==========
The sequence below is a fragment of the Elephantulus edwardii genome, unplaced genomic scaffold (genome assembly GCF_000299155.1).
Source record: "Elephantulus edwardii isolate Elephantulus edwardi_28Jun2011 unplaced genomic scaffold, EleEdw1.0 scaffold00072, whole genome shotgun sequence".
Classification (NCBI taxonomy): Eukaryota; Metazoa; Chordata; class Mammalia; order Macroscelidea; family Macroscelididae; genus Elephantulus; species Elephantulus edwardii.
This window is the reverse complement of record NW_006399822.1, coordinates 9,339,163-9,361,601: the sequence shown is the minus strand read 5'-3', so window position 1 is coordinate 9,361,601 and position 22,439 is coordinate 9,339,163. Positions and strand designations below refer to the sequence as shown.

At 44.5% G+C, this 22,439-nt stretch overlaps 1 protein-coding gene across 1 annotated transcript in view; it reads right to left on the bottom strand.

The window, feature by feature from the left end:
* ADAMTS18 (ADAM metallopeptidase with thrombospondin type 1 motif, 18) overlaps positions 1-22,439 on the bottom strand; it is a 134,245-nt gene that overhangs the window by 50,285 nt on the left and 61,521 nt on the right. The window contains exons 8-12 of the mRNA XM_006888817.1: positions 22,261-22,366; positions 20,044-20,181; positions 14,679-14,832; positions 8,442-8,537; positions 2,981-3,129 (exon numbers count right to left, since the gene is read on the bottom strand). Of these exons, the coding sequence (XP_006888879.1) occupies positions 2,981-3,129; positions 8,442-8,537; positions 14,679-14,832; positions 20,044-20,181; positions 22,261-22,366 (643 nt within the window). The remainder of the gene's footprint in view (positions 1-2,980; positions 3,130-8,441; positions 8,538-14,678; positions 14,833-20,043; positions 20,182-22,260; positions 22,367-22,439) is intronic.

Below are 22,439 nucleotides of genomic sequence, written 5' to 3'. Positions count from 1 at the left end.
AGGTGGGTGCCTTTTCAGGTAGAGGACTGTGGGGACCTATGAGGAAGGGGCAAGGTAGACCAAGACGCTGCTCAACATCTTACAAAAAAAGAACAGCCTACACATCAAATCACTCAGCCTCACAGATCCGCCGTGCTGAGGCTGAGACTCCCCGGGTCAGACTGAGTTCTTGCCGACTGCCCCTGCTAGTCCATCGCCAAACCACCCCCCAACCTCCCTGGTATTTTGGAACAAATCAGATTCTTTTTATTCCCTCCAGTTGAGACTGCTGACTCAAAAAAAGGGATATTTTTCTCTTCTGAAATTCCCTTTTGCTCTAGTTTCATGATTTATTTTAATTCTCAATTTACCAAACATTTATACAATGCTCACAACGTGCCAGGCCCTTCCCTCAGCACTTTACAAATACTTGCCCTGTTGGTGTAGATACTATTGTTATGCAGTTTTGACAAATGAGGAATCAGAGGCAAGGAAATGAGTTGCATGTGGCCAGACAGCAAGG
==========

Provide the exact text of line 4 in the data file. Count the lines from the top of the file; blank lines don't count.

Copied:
This window is the reverse complement of record NW_006399822.1, coordinates 9,339,163-9,361,601: the sequence shown is the minus strand read 5'-3', so window position 1 is coordinate 9,361,601 and position 22,439 is coordinate 9,339,163. Positions and strand designations below refer to the sequence as shown.